THE BLUES ACCORDIN’ TO LIGHTNIN’ HOPKINS a film by LES BLANK. 1968, USA, 31 min. A laid-back lesson in living the blues from the Texan great. 


Throughout July, Le Cinéma Club presents the platform’s second annual Summer Music Festival, featuring five films that celebrate the energy of live music.


A patchwork portrait of a blues legend told through Les Blank’s effortlessly expressive style, The Blues Accordin’ to Lightnin’ Hopkins is a masterclass in music and melancholy. The beloved folk auteur brings the Texas hometown of singer-songwriter Lightnin’ Hopkins to life with the help of freewheeling interviews, impromptu performances and intimate observational footage, giving us an unhurried look at a small community from the inside out.


Blank, still early in his career, convinced an initially skeptical Hopkins to be his subject after losing all his money to him in a game of cards. Despite his alleged crankiness, Hopkins opens up to Blank, engaging in an honest exploration about what it means to have the blues, half speaking, half strumming his answers from behind his ubiquitous sunglasses. The film evolves into a laid-back look at the rhythms of daily life in Centerville, Texas—from the heart-sunken crooning of Hopkins and his musical friends Billy Bizor and Mance Lipscomb, to cowboys getting thrown off bucking broncos at an all-Black rodeo. Throughout, we witness hip-swinging, head-bopping girls and boys, spurred on by the powerful, pulsing cadence of Hopkins’ music.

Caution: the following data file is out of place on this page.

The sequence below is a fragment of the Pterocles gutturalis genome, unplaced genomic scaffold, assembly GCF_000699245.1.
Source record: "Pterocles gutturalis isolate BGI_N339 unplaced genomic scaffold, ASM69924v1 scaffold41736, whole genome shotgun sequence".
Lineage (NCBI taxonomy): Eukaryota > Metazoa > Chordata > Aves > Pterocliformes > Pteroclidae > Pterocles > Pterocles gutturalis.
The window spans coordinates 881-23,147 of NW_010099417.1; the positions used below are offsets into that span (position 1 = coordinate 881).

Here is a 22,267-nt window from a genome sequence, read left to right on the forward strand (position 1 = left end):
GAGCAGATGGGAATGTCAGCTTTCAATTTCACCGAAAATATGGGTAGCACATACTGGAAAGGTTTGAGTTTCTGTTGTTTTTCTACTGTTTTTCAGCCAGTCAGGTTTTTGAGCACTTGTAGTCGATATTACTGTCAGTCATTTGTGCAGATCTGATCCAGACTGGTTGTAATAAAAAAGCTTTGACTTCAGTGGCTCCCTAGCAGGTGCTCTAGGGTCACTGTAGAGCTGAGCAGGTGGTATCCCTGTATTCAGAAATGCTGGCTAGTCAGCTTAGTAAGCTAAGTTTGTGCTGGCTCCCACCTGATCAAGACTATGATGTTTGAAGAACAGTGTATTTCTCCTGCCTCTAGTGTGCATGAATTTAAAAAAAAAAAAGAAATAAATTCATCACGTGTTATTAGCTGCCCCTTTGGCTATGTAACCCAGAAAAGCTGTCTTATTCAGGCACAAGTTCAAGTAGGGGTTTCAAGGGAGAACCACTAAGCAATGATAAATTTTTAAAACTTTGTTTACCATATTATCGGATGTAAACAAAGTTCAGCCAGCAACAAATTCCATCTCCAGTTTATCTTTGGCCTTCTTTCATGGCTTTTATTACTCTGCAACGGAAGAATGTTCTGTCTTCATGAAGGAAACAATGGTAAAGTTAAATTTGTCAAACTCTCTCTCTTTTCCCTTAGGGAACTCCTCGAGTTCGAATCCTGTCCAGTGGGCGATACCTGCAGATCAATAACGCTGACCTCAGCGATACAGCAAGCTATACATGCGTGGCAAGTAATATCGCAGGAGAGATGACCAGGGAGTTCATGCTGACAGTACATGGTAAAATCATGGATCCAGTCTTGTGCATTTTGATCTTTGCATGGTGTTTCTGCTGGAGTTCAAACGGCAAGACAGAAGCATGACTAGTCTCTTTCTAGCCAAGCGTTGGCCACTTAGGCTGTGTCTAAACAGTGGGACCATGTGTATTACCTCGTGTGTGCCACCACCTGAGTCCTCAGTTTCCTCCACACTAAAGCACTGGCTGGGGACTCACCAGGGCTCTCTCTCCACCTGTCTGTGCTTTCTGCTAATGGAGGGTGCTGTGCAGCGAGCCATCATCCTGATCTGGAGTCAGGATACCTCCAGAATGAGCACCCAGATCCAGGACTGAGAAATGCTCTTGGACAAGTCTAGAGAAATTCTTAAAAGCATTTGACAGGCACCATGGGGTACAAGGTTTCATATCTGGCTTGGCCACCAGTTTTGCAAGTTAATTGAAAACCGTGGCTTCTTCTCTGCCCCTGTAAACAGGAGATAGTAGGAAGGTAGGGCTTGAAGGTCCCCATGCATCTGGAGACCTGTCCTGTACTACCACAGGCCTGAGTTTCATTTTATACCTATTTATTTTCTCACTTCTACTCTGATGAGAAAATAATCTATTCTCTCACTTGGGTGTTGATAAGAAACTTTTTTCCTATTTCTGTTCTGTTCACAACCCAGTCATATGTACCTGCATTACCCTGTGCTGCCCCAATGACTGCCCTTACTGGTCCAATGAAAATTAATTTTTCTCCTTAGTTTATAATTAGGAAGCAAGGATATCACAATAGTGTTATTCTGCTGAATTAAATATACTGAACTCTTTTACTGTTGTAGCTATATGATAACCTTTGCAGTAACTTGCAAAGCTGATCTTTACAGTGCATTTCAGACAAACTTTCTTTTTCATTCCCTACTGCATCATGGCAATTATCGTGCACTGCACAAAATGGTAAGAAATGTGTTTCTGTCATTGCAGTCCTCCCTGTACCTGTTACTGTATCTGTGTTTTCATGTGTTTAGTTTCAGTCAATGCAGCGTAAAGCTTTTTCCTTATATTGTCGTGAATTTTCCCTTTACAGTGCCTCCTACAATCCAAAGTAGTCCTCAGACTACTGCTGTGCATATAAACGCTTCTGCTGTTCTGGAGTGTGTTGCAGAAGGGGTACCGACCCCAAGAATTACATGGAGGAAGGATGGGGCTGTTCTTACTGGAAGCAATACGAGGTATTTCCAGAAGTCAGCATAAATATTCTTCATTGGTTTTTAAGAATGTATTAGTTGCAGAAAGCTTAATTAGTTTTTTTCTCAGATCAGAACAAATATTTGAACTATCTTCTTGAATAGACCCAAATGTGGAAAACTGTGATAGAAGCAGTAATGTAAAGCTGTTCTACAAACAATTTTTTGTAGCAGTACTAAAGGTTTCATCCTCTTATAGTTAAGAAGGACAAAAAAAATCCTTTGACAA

I’m interested in the struggles and the celebration of the human spirit. I always found it interesting that people who are oppressed can still express themselves very eloquently in poetry or music. LES BLANK


Signs of the filmmaking style that would become Blank’s signature are easily discernible — immersive handheld camerawork without any narration, an effort to shine a light on the heart of America through the rich, lively subcultures within it, and a fascination with the idiosyncratic characters who form its soul. The film is less an attempt to encapsulate the true meaning of the blues than to spotlight Lightnin’ Hopkins: a man who is the living, breathing embodiment of it.


Les Blank (1935-2013) is a celebrated American filmmaker whose vibrant, verité work explores his off-beat obsessions, from the jubilant culture of New Orleans street celebrations in films like Always for Pleasure (1978), to the world of Polish Polka in In Heaven Is There No Beer? (1984). Blank is perhaps best known for Burden of Dreams (1982), his intrepid documentation of the notoriously arduous production of Werner Herzog’s Fitzcarraldo. He returned to the Texas area to shoot A Well Spent Life (1971) with the blues musician Mance Lipscomb, who can be seen in The Blues Accordin’ to Lightnin’ Hopkins.


To see more films by Les Blank, including in-depth supplements on the director and the films, visit the Criterion Channel.


Text written by Susannah Gruder.

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